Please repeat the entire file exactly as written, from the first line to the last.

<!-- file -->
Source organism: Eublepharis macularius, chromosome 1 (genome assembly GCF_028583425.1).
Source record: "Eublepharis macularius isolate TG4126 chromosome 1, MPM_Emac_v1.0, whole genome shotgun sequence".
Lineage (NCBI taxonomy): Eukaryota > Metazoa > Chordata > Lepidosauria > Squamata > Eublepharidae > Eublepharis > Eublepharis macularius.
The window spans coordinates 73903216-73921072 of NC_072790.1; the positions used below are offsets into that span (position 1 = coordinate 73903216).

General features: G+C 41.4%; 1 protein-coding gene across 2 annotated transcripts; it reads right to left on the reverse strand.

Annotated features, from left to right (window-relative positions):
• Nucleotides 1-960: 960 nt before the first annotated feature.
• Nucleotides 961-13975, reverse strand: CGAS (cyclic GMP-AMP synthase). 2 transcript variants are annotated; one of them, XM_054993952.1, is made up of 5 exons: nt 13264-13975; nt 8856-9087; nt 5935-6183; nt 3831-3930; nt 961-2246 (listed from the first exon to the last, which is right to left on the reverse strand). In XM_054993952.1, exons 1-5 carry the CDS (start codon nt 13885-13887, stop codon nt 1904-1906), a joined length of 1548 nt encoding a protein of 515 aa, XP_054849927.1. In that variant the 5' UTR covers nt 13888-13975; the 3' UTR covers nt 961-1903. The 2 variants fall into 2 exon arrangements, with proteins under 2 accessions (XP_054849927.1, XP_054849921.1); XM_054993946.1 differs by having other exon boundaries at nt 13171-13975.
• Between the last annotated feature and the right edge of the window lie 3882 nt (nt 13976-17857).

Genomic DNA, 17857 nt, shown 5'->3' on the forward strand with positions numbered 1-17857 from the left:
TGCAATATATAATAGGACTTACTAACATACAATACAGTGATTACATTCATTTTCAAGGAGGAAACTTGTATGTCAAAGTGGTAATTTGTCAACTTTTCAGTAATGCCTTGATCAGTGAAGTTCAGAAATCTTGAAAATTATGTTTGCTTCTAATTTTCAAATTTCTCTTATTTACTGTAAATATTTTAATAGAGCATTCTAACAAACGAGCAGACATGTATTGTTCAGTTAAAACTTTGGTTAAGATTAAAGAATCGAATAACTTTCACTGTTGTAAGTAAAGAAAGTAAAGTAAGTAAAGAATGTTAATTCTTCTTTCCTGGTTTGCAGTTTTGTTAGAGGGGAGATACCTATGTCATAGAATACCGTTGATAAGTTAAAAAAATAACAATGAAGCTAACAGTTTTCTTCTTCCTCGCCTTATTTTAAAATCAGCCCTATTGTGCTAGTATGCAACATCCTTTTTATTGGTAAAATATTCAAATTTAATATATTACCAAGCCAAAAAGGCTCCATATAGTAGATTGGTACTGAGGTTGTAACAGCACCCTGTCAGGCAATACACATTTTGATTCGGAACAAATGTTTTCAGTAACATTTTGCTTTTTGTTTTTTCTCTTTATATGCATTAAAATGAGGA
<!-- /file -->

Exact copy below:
Source organism: Eublepharis macularius, chromosome 1 (genome assembly GCF_028583425.1).
Source record: "Eublepharis macularius isolate TG4126 chromosome 1, MPM_Emac_v1.0, whole genome shotgun sequence".
Lineage (NCBI taxonomy): Eukaryota > Metazoa > Chordata > Lepidosauria > Squamata > Eublepharidae > Eublepharis > Eublepharis macularius.
The window spans coordinates 73903216-73921072 of NC_072790.1; the positions used below are offsets into that span (position 1 = coordinate 73903216).

General features: G+C 41.4%; 1 protein-coding gene across 2 annotated transcripts; it reads right to left on the reverse strand.

Annotated features, from left to right (window-relative positions):
• Nucleotides 1-960: 960 nt before the first annotated feature.
• Nucleotides 961-13975, reverse strand: CGAS (cyclic GMP-AMP synthase). 2 transcript variants are annotated; one of them, XM_054993952.1, is made up of 5 exons: nt 13264-13975; nt 8856-9087; nt 5935-6183; nt 3831-3930; nt 961-2246 (listed from the first exon to the last, which is right to left on the reverse strand). In XM_054993952.1, exons 1-5 carry the CDS (start codon nt 13885-13887, stop codon nt 1904-1906), a joined length of 1548 nt encoding a protein of 515 aa, XP_054849927.1. In that variant the 5' UTR covers nt 13888-13975; the 3' UTR covers nt 961-1903. The 2 variants fall into 2 exon arrangements, with proteins under 2 accessions (XP_054849927.1, XP_054849921.1); XM_054993946.1 differs by having other exon boundaries at nt 13171-13975.
• Between the last annotated feature and the right edge of the window lie 3882 nt (nt 13976-17857).

Genomic DNA, 17857 nt, shown 5'->3' on the forward strand with positions numbered 1-17857 from the left:
TGCAATATATAATAGGACTTACTAACATACAATACAGTGATTACATTCATTTTCAAGGAGGAAACTTGTATGTCAAAGTGGTAATTTGTCAACTTTTCAGTAATGCCTTGATCAGTGAAGTTCAGAAATCTTGAAAATTATGTTTGCTTCTAATTTTCAAATTTCTCTTATTTACTGTAAATATTTTAATAGAGCATTCTAACAAACGAGCAGACATGTATTGTTCAGTTAAAACTTTGGTTAAGATTAAAGAATCGAATAACTTTCACTGTTGTAAGTAAAGAAAGTAAAGTAAGTAAAGAATGTTAATTCTTCTTTCCTGGTTTGCAGTTTTGTTAGAGGGGAGATACCTATGTCATAGAATACCGTTGATAAGTTAAAAAAATAACAATGAAGCTAACAGTTTTCTTCTTCCTCGCCTTATTTTAAAATCAGCCCTATTGTGCTAGTATGCAACATCCTTTTTATTGGTAAAATATTCAAATTTAATATATTACCAAGCCAAAAAGGCTCCATATAGTAGATTGGTACTGAGGTTGTAACAGCACCCTGTCAGGCAATACACATTTTGATTCGGAACAAATGTTTTCAGTAACATTTTGCTTTTTGTTTTTTCTCTTTATATGCATTAAAATGAGGA